And I went home and bought a bus ticket to Toronto.
But I dont like to take too much
too much credit for that having been a political act,
in the sense that political acts are
are sometimes understood.
It had much more to do with my wanting
wanting to be with hippie girls and have lots of hashish,
than it did with my sympathy for the plight of the
the North Vietnamese people under U.S. imperialism.
Much more, much more to do with hippie girls and hashish.
Consequently, when I got to Toronto,
I actually to my, I think,
chagrin, somewhat I found that it was
I really, really couldnt handle hanging out
with the American draft-dodgers.
There was too much clinical depression.
There was too much suicide.
There was too much hardcore substance abuse.
They were a traumatized lot, those boys.
And I just felt like ayou know,
I felt frivolous.
Torontos Summer of Love was
it was up there with San Franciscos,
I would imagine.
It was really quite ait was quite a party.
From an alternative mode of perception, most of the people
I suppose, really, everyone that I counted as a close friend
seemed to harbor the unspoken assumption that everything
that had gone before us was ending.
It was really a very millennial time, far more millennial
than this last year of the century.
What did you think was ending?
The Straight World.
I think thats what I would have told you at the time.
But the straight world didnt end.
The straight world and the other world
bled into one another and produced
the world that we live in today.
Drugs were absolutely central to
to that, to that experience.
But they werent essential.
They werent actually essential to it. I only know that in retrospect.
At the time Im sure I would have said that they were
you know, ingesting the right chemical was absolutely,
absolutely essential to the experience.
But, in retrospect, no.
Its simply a matter of simply a matter of being there,
and being somewhat open, open to possibilities.
What you couldnt have told me at that stage of my life
what I couldnt have told me at that stage in my life that Ive subsequently come to
come to accept is that
all drugs
all any drug amounts to is tweaking the incoming data.
And you have to beyou have to be
really incredibly self-centered,
or pathetic, to be satisfied with simply
tweaking the incoming data.
Enough of the right drug, and anything is groovy.
Enough of the right drug, and its okay to be having open-heart surgery.
Well, you know, who wantswho wants that?
My experience has been that, beyond
a certain point, theres only pathology.
Youre not dealing with a personality anymore;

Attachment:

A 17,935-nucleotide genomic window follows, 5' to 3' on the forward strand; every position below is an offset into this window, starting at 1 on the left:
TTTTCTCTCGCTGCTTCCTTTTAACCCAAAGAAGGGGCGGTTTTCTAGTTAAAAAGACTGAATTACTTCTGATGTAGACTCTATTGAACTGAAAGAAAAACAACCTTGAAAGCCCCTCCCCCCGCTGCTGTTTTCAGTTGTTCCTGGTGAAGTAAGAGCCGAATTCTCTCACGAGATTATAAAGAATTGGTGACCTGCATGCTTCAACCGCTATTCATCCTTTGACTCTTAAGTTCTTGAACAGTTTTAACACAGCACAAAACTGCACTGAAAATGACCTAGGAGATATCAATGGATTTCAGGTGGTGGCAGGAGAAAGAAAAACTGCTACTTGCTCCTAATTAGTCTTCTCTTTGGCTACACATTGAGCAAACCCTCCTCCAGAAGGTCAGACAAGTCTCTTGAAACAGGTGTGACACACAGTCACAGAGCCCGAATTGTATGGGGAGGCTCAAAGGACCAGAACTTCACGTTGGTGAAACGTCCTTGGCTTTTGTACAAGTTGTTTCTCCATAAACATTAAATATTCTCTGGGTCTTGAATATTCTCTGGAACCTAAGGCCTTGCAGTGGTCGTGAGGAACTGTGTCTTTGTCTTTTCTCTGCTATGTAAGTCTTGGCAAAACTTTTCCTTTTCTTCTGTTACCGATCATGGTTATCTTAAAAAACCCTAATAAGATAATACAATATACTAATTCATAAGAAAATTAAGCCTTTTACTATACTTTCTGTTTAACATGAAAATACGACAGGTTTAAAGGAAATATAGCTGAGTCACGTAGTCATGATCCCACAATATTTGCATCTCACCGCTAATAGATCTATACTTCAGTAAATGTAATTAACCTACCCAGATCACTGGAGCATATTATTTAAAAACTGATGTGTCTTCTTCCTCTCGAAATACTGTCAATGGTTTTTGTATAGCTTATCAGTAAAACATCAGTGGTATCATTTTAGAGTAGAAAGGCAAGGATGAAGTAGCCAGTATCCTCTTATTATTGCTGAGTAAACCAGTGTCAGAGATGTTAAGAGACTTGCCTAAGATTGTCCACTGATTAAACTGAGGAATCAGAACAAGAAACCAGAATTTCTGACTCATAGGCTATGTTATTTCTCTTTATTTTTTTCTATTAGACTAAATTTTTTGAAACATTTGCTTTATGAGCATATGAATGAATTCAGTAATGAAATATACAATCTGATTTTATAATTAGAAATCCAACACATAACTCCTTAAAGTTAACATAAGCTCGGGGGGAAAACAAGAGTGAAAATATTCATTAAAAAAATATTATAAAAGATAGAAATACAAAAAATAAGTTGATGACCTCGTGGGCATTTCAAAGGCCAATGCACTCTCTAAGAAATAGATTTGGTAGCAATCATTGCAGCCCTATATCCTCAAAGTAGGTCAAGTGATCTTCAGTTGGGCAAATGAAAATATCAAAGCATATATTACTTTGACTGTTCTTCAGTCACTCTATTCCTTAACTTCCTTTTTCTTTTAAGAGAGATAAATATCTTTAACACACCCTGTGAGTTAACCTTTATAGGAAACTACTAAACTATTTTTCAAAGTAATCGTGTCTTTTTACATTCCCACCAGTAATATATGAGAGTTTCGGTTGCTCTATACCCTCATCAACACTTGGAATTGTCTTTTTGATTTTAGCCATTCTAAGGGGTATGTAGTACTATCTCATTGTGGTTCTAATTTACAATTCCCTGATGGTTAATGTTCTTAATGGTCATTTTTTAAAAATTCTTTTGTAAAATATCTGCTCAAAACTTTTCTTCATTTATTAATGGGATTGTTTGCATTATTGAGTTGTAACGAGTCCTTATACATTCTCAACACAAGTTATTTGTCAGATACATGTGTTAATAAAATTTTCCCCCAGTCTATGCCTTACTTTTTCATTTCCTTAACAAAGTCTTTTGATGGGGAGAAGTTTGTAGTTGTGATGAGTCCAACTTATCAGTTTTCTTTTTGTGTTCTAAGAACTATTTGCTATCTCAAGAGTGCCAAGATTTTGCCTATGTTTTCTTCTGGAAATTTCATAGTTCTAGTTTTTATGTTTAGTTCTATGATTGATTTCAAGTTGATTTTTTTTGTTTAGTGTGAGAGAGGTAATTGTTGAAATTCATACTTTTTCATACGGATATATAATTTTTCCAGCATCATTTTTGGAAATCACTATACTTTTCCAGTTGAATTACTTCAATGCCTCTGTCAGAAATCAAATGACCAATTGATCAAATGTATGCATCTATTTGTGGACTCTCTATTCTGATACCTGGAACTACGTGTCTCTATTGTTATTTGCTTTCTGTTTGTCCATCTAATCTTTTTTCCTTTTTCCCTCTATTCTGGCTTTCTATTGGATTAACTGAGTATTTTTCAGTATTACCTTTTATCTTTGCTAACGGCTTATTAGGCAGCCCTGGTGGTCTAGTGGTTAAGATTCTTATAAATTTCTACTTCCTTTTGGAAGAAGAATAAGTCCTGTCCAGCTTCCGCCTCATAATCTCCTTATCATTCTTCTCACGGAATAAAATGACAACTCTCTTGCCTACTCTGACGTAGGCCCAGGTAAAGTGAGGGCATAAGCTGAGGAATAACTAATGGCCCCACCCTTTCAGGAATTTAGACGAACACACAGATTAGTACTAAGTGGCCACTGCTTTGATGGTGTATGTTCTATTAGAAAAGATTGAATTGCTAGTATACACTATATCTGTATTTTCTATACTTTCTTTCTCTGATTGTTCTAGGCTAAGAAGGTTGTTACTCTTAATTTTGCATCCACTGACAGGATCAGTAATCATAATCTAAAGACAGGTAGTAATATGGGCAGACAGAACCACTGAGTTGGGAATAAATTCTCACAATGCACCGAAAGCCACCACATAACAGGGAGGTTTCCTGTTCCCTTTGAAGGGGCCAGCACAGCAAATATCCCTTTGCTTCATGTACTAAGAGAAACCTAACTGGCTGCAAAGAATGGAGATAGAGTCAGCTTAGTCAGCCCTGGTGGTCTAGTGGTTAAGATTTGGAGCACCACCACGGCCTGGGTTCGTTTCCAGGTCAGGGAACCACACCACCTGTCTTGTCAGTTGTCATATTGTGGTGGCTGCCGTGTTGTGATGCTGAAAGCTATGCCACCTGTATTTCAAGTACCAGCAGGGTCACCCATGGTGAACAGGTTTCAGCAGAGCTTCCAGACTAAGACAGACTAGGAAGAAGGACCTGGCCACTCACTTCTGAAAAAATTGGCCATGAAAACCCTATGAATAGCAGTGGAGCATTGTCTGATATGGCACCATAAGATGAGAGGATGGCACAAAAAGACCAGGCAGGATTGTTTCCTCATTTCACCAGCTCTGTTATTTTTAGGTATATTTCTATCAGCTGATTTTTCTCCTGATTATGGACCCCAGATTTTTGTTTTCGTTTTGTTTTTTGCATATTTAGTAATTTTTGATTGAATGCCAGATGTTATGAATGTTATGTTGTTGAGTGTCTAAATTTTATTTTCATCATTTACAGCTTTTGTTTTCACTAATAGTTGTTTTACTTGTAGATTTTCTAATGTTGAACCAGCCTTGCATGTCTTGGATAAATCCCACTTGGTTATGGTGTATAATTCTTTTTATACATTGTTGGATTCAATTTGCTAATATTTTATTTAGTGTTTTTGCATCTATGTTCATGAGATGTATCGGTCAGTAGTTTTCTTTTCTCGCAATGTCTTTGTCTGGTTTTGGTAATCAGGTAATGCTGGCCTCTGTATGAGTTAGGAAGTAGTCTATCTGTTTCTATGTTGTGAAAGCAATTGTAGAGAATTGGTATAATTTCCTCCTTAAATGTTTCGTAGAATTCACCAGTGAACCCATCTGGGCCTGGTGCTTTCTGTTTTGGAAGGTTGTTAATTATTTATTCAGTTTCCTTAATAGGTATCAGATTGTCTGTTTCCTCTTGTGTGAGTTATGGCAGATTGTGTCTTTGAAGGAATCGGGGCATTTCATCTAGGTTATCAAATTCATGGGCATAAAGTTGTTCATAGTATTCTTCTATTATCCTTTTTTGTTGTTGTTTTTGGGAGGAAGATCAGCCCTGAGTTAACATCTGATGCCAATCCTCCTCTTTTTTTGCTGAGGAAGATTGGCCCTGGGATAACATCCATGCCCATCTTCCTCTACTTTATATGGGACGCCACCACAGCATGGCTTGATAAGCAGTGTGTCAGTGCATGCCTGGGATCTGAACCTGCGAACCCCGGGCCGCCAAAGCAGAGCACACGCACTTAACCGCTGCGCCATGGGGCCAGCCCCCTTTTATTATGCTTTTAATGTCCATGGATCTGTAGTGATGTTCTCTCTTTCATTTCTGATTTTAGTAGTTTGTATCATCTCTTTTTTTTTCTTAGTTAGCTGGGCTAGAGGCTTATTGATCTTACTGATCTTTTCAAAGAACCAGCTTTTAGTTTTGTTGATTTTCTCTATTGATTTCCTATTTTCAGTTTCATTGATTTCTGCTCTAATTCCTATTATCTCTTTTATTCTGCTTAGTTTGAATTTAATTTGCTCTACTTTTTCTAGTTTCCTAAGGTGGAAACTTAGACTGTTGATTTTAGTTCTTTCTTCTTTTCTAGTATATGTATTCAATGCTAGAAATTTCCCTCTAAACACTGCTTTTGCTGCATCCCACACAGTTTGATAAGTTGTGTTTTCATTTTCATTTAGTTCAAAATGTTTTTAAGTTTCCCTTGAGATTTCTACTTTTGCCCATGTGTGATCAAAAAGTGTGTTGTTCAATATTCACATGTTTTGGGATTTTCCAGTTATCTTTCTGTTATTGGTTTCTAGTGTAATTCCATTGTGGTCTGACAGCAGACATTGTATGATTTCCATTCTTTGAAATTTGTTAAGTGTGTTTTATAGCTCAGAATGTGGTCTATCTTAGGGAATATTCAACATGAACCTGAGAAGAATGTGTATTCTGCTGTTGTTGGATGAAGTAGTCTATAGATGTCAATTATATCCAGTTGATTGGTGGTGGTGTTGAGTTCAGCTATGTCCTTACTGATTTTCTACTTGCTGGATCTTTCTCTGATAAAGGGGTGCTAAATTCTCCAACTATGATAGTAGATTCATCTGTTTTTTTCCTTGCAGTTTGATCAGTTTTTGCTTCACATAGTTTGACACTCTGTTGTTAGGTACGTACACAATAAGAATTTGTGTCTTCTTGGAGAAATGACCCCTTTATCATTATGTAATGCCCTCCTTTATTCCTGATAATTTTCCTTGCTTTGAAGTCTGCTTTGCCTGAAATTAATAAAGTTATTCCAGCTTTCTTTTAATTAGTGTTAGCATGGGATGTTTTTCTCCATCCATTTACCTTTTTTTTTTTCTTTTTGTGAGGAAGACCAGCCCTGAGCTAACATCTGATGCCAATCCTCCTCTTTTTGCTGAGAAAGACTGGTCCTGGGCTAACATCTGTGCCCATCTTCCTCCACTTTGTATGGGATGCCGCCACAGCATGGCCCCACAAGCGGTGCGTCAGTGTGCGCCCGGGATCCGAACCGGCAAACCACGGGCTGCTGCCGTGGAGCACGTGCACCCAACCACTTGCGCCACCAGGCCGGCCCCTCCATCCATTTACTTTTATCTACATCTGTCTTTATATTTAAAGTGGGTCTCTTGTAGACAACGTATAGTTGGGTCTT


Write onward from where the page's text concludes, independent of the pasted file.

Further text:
youre dealing with a kind of hardwired
hardwired pathology
Youreyoure dealing with a chemical entity, a neurochemical entity.
It doesnt really have much to do with the who is a person
manifesting in was.
Recreational drugs are essentially a wank,
and a wank is okay,
but you really should know that its just a wank.
And I think thats what we didnt
what we didnt know, to use the generational
weand what some of us still dont know.
I was kept from the opiates by having read Burroughs.
I knew from even before I had ever tried any mind-altering
substances that heroin was really addictive,
and that you thought it wasnt when you began
to take it but then you discovered that it was.
You know, the opiates aside, I tried whatever was going.
You know, I sort of prided myself on it.
In fact, I was sort of a very regular cannabis user for a number of years,
n spite of the fact that I was always had a terrible time with it.
And, you know, Ive long since come to realize that
that I suffer from cannabis dysphoria.
Like, the lowest possible dose of cannabinol makes
me incredibly uncomfortable and unhappy.
I think its just easier to die doing that stuff
than people are, you know, people are
comfortable admitting.
You know, at least people who like to do that stuff.
A certain number of people do their
accustomed dose of cocaine, or sometimes even
their very first dose of
cocaine, and simply drop dead!
You know, a certain percentage of people do.
Its kind of like, you know, the street drug thing isyou know,
when did you ever hear a drug dealer
when did you ever go to a drug dealer
and the drug dealer says,
You know, you should come back tomorrow, this is not very pure.
Its not too good tonightcome next week.
It doesnt happen.
Where are we?
This is Myrtle Beach, South Carolina,
the closest thing closest thing to a city
near where my parents were living in a beach house,
when I was born in 1948.
This was a farm that my parents had rented,
I believe, while my fathers construction company
put in a lot of these civilian sort of workaday plumbing
around the Oak Ridge Atomic Project.